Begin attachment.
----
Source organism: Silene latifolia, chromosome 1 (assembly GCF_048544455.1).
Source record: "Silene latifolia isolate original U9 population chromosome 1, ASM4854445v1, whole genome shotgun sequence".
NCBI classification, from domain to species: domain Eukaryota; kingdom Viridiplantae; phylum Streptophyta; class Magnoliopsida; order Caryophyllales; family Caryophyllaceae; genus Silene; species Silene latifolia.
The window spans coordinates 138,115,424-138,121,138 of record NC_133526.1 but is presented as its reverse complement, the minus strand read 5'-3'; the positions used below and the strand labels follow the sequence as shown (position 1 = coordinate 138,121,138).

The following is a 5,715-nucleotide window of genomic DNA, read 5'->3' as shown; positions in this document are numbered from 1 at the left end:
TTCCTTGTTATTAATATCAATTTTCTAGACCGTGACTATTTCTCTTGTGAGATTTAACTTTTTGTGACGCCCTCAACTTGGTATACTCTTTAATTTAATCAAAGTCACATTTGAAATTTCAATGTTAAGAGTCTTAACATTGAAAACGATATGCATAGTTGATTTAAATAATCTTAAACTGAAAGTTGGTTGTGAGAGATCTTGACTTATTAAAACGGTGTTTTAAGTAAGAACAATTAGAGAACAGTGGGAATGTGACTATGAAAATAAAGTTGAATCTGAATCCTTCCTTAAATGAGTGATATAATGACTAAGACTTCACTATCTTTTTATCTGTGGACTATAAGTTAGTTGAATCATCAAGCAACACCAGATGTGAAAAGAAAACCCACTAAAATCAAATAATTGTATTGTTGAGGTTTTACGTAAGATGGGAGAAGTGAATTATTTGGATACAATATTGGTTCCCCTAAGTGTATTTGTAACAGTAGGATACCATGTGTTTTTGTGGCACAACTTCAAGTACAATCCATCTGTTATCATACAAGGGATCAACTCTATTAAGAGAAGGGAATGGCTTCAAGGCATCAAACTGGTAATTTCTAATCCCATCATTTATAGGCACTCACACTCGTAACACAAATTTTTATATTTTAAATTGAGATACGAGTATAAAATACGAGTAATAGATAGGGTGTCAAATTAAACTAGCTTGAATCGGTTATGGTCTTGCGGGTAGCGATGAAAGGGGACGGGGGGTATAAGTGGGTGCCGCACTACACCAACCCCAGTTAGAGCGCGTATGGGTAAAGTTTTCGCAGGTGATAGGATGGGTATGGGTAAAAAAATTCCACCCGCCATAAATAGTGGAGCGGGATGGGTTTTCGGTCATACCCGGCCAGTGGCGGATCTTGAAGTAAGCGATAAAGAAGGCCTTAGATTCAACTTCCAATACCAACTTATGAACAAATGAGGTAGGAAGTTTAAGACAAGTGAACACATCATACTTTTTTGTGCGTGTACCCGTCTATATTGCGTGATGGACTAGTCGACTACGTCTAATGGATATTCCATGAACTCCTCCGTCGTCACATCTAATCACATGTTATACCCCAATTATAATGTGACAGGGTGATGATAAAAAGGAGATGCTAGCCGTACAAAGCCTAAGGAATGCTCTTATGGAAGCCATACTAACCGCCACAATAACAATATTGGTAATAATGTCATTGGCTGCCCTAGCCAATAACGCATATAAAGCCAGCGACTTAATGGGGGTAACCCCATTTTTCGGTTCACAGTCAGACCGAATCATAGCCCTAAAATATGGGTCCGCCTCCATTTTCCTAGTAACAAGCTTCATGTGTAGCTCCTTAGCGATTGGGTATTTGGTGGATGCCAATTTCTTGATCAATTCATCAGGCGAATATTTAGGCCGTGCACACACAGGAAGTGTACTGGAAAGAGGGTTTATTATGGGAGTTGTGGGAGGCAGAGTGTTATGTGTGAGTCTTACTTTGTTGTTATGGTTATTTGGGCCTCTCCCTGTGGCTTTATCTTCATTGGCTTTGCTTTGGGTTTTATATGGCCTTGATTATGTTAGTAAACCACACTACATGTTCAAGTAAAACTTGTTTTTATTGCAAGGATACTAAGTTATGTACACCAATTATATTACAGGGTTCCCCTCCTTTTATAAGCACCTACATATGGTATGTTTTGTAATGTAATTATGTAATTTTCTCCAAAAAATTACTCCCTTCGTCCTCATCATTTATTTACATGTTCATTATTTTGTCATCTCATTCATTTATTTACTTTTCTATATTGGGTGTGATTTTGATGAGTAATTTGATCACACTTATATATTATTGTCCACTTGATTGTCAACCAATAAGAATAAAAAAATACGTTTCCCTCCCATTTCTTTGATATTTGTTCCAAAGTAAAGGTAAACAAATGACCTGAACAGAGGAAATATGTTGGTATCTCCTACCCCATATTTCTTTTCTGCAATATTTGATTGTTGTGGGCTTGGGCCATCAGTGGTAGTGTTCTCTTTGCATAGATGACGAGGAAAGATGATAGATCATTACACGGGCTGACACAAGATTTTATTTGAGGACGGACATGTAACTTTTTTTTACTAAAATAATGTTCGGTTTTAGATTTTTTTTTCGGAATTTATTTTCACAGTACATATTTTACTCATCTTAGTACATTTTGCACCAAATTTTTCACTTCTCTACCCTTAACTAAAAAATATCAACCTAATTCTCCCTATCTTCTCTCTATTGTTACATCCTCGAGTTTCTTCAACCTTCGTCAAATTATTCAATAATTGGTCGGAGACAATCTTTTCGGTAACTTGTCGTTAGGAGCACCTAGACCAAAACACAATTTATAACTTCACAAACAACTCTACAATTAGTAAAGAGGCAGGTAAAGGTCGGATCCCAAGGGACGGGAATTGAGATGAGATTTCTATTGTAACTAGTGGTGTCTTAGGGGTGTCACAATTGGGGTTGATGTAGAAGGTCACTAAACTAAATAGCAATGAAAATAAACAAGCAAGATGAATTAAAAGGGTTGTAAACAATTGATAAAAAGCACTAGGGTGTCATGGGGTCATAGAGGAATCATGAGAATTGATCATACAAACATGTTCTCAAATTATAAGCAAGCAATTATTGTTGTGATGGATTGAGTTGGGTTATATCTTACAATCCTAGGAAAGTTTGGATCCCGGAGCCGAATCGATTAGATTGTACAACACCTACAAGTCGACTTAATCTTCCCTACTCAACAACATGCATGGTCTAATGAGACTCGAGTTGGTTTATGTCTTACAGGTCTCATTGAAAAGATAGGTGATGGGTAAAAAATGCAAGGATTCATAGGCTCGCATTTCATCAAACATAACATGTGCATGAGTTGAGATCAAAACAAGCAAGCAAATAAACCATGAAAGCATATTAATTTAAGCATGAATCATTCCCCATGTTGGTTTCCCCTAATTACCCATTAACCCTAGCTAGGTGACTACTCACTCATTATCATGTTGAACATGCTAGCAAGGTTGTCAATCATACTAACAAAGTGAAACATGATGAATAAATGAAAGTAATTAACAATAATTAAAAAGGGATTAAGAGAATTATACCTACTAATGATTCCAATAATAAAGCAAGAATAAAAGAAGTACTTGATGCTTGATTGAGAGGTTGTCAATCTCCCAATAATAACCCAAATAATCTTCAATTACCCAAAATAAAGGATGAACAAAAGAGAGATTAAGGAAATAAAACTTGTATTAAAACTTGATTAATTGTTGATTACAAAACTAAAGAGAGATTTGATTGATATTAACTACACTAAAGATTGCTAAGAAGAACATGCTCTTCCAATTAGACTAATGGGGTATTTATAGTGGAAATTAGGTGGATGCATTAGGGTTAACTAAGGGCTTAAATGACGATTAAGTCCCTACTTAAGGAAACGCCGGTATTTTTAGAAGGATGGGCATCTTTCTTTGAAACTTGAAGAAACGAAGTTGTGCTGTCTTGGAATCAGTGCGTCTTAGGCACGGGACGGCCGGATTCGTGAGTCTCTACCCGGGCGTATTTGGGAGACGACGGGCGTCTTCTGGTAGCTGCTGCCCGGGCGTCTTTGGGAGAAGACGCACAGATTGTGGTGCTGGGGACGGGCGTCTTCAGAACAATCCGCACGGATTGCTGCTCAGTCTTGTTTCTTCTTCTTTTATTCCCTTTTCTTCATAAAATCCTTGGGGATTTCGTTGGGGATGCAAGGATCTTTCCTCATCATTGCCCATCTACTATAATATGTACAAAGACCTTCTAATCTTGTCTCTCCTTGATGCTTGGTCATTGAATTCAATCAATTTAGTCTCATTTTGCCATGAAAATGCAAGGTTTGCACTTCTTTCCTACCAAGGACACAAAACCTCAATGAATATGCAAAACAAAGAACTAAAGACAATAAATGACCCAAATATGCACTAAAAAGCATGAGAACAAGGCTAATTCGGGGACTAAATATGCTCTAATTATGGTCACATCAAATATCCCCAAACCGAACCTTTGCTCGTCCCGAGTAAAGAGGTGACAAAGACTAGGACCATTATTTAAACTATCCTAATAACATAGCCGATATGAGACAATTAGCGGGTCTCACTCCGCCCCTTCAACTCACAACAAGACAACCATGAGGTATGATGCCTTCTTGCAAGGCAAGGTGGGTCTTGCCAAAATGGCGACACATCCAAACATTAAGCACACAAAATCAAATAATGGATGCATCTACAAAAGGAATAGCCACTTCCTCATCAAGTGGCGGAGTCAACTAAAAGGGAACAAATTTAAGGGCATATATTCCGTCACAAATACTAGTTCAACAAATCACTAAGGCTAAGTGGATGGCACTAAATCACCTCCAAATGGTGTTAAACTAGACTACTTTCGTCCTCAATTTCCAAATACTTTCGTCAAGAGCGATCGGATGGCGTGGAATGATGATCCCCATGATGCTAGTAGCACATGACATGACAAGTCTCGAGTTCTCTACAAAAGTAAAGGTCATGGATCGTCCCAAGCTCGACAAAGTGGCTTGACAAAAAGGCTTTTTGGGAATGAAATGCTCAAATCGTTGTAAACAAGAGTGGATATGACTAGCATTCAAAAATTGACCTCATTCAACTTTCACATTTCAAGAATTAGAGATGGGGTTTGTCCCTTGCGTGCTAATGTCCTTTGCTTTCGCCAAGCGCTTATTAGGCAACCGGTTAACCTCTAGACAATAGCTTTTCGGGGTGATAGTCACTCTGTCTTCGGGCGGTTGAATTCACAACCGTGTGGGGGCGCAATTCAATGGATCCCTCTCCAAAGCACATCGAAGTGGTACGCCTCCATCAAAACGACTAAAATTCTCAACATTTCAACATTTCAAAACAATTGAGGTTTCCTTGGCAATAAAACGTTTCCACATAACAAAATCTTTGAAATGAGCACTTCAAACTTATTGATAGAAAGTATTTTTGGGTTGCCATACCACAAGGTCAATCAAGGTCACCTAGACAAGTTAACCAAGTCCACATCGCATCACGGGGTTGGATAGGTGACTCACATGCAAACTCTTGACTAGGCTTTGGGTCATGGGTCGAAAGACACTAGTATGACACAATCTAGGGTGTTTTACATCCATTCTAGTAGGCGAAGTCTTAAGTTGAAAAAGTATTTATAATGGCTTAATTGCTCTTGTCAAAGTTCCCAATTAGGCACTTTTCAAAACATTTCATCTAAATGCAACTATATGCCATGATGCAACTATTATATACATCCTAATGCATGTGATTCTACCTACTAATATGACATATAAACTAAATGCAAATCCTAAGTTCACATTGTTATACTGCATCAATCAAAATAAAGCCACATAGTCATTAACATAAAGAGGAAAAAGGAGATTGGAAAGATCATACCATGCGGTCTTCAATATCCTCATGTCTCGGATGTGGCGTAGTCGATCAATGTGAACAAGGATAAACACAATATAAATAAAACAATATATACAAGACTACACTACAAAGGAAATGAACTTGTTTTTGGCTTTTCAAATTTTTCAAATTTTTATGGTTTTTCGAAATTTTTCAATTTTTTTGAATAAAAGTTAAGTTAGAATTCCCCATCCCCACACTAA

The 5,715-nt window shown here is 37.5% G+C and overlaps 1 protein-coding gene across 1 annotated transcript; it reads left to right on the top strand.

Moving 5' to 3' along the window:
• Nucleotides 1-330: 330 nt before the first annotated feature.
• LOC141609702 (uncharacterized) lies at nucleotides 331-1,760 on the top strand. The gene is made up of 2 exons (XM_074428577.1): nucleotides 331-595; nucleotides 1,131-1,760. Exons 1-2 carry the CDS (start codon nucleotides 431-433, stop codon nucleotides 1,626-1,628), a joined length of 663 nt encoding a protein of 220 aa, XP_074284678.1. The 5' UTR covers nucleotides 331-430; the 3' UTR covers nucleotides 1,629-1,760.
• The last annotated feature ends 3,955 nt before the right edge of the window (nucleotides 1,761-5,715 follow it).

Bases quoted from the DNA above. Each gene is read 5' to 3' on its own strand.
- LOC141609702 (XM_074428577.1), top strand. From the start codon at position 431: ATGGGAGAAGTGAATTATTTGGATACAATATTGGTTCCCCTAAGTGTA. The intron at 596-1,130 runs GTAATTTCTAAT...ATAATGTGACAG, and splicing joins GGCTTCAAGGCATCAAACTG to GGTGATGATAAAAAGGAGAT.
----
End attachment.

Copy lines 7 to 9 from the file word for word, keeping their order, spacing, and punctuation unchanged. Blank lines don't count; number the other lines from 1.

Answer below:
The 5,715-nt window shown here is 37.5% G+C and overlaps 1 protein-coding gene across 1 annotated transcript; it reads left to right on the top strand.

Moving 5' to 3' along the window:
• Nucleotides 1-330: 330 nt before the first annotated feature.